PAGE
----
washington - President Joe Biden delivered warm words - and a sober warning - as he addressed graduates of the U.S. Air Force Academy, the 65th class to graduate from the storied Colorado institution.
'No graduating class gets to choose the world into which they graduate,' Biden said to the 921 cadets. 'Every class enters the history of a nation, up to that point, that has been written by others. A few classes, once every several generations, actually enters at a point in our history where they actually have a chance to change ... the trajectory of the country.'
Biden said this year's class is at an inflection point.
'The world you graduate into is not only changing rapidly - the pace of change is accelerating, as well,' he said. 'We're seeing proliferating global challenges, from Russia's aggression and brutality in Europe, to our competition with China and a whole hell of a lot in between.'
And the skies, Biden said, matter more than ever.
'We're going to count on you to keep us at the forefront of air and space dominance, enabling the entire joint force to be stronger,' he said.
U.S. Air Force jets fly overhead as USAF Academy graduates celebrate at Falcon Stadium in Air Force Academy, Colo., June 1, 2023.
This graduating class - forged in the uncertainty of the COVID-19 pandemic - emerges into an uncertain world. For some alumni, the sensation is familiar. Lew Hatch graduated in 1970 and joined the elite Ravens air squadron, which flew classified missions over Laos.
'Their key to survival was our air support,' said Hatch, who retired at the rank of lieutenant colonel. 'And that's the reason the Ravens were there. We were there to direct the airstrikes and provide the air support for our Laotian allies on the ground.
'And that holds pretty much true today. Same thing was true in Afghanistan. Same thing is true in Ukraine. And you have to own the airspace, and the ability to deliver ordnance from the air is the key to the battle.'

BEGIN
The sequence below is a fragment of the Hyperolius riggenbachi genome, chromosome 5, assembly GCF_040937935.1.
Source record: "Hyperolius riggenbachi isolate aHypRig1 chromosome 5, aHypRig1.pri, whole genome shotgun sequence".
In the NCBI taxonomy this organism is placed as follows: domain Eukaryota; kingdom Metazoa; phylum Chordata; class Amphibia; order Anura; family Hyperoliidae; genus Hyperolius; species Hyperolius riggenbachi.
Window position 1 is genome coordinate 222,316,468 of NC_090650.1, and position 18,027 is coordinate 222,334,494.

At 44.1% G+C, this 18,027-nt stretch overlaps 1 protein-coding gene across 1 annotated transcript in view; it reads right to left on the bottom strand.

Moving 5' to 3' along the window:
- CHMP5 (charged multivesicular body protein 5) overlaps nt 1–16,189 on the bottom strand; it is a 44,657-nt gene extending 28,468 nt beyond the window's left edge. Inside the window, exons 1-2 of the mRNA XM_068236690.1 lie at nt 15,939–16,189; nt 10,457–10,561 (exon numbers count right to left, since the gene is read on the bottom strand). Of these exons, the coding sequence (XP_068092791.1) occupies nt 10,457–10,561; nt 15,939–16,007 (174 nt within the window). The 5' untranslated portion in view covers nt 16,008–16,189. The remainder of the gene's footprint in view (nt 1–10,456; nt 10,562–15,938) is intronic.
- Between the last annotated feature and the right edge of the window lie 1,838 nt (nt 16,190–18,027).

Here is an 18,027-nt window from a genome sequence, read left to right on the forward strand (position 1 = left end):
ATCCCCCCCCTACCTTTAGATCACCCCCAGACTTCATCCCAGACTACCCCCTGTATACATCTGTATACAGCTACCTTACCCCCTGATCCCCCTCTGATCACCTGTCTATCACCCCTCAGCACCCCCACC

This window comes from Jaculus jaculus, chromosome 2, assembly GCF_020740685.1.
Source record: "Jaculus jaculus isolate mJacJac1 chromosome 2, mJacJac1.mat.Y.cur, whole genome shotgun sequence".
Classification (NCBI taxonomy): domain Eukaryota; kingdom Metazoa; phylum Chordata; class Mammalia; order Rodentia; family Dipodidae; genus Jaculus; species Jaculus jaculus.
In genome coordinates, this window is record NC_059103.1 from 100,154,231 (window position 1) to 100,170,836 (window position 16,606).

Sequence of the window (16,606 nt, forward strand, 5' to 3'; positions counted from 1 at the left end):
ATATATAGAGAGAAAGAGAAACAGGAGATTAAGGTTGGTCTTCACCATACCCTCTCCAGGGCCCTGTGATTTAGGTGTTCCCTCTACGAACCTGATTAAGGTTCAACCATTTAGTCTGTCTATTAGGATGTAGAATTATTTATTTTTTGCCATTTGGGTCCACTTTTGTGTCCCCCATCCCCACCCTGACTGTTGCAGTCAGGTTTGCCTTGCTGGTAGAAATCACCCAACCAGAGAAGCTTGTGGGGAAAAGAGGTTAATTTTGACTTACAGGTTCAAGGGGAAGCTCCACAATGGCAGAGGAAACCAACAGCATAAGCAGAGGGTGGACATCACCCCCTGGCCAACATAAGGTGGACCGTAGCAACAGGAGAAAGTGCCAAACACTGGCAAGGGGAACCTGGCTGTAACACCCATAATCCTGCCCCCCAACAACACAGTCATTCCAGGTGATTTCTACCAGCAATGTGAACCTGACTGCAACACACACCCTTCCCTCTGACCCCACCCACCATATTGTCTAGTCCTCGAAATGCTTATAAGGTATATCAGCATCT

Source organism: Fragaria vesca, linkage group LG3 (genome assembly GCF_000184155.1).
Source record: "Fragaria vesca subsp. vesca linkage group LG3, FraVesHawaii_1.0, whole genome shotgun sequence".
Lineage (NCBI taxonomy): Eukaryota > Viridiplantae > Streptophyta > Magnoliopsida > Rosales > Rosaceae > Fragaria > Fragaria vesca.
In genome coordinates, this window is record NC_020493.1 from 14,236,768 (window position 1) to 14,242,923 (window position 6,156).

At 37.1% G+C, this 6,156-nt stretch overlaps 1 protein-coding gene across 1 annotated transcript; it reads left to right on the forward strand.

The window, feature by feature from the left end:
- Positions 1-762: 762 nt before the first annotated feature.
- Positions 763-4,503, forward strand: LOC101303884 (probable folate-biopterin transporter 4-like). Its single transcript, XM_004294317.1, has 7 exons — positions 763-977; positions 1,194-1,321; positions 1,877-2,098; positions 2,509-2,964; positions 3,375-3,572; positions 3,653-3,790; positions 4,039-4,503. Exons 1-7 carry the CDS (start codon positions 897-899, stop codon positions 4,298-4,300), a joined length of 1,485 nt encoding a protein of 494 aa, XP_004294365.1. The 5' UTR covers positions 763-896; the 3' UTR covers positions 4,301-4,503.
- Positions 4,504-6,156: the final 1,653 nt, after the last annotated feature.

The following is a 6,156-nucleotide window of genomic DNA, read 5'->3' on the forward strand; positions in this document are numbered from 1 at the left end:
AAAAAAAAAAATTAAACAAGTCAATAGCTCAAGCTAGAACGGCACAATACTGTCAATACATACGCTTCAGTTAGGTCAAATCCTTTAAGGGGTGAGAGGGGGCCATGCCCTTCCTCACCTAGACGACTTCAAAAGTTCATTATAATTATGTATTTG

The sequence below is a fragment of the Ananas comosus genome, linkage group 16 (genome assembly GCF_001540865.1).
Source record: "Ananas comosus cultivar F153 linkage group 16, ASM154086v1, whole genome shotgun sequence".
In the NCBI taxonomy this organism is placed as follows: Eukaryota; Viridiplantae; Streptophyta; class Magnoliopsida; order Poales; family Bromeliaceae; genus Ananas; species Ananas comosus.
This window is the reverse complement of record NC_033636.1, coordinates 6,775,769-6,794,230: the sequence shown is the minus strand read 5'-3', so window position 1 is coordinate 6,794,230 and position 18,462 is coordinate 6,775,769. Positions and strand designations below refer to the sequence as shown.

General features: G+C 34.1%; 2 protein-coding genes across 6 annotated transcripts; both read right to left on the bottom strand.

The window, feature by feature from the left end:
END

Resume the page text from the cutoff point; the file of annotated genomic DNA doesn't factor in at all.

The Ravens program was declassified in the mid-1980s, but they kept so few records that some details - such as how many pilots were shot down - were not documented. Hatch can only estimate that five of his nine-member cohort were shot down. According to official records, 22 members of his squadron were killed in action.
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VOA asked if he'd do it again.
'Oh, in a heartbeat,' Hatch said. He paused. 'While I lost a lot of friends there, it was one of the most rewarding things I've ever done in my life. And I think, almost to a man, most Ravens will tell you that.'
VOA also asked Hatch what stuck with him from his class' graduation speaker, then-Defense Secretary Melvin Laird. Hatch laughed and demurred, saying that graduation week is often a time for lively celebration for cadets.
These new airmen and women know a lot rides on them. But as their superintendent reminded the families in attendance, they have come a long way in a short time.
'If your kids were like mine, they're tearing up your house, they're eating all your food,' Lieutenant General Richard M. Clark said. 'They're copping teenage attitudes. They're spending all your money. And I know that some of you thought, 'How in the world is this person going to be a functioning adult?'
'But today, I guarantee you, these graduating cadets are far more than that. They are the most promising young leaders of our nation with a sense of duty and honor to serve and lead our airmen and our guardians.'
This year's graduating class also includes 12 cadets from Cambodia, Jordan, Malaysia, Peru, Poland, Romania, South Korea, Sri Lanka, Taiwan, Thailand and Tunisia. Three hundred ninety-eight of the graduates - more than a third of them - are pilots.